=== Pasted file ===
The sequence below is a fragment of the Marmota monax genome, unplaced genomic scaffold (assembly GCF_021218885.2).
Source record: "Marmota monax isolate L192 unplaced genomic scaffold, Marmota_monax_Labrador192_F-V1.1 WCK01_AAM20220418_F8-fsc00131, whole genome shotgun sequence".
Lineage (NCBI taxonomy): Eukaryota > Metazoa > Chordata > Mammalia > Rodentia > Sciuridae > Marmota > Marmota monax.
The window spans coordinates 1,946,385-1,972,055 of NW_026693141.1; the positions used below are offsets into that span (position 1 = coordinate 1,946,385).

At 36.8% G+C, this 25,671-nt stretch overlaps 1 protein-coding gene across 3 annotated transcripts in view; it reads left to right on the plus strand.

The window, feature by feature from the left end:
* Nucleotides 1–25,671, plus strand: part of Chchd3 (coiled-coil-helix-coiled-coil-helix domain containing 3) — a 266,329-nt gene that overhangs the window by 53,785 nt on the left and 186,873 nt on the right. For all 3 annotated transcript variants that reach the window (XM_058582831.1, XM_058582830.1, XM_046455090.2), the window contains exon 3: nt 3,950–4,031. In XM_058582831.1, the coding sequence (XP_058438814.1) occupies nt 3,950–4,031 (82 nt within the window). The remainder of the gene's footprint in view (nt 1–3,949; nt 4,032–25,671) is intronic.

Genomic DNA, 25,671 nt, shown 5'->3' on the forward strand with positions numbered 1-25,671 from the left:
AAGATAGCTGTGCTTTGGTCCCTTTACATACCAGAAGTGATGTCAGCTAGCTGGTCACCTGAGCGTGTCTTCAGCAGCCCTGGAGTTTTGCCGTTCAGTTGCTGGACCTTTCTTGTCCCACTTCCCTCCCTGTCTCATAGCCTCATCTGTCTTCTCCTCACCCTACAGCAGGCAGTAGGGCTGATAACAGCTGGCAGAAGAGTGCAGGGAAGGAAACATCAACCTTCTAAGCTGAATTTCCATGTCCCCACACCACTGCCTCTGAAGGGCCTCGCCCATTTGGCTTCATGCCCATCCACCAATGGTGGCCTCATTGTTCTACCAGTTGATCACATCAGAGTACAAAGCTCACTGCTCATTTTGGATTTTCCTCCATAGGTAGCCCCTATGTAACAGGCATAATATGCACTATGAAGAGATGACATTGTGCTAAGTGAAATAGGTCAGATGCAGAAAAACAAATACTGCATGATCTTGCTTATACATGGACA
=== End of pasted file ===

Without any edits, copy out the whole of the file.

The sequence below is a fragment of the Marmota monax genome, unplaced genomic scaffold (assembly GCF_021218885.2).
Source record: "Marmota monax isolate L192 unplaced genomic scaffold, Marmota_monax_Labrador192_F-V1.1 WCK01_AAM20220418_F8-fsc00131, whole genome shotgun sequence".
Lineage (NCBI taxonomy): Eukaryota > Metazoa > Chordata > Mammalia > Rodentia > Sciuridae > Marmota > Marmota monax.
The window spans coordinates 1,946,385-1,972,055 of NW_026693141.1; the positions used below are offsets into that span (position 1 = coordinate 1,946,385).

At 36.8% G+C, this 25,671-nt stretch overlaps 1 protein-coding gene across 3 annotated transcripts in view; it reads left to right on the plus strand.

The window, feature by feature from the left end:
* Nucleotides 1–25,671, plus strand: part of Chchd3 (coiled-coil-helix-coiled-coil-helix domain containing 3) — a 266,329-nt gene that overhangs the window by 53,785 nt on the left and 186,873 nt on the right. For all 3 annotated transcript variants that reach the window (XM_058582831.1, XM_058582830.1, XM_046455090.2), the window contains exon 3: nt 3,950–4,031. In XM_058582831.1, the coding sequence (XP_058438814.1) occupies nt 3,950–4,031 (82 nt within the window). The remainder of the gene's footprint in view (nt 1–3,949; nt 4,032–25,671) is intronic.

Genomic DNA, 25,671 nt, shown 5'->3' on the forward strand with positions numbered 1-25,671 from the left:
AAGATAGCTGTGCTTTGGTCCCTTTACATACCAGAAGTGATGTCAGCTAGCTGGTCACCTGAGCGTGTCTTCAGCAGCCCTGGAGTTTTGCCGTTCAGTTGCTGGACCTTTCTTGTCCCACTTCCCTCCCTGTCTCATAGCCTCATCTGTCTTCTCCTCACCCTACAGCAGGCAGTAGGGCTGATAACAGCTGGCAGAAGAGTGCAGGGAAGGAAACATCAACCTTCTAAGCTGAATTTCCATGTCCCCACACCACTGCCTCTGAAGGGCCTCGCCCATTTGGCTTCATGCCCATCCACCAATGGTGGCCTCATTGTTCTACCAGTTGATCACATCAGAGTACAAAGCTCACTGCTCATTTTGGATTTTCCTCCATAGGTAGCCCCTATGTAACAGGCATAATATGCACTATGAAGAGATGACATTGTGCTAAGTGAAATAGGTCAGATGCAGAAAAACAAATACTGCATGATCTTGCTTATACATGGACA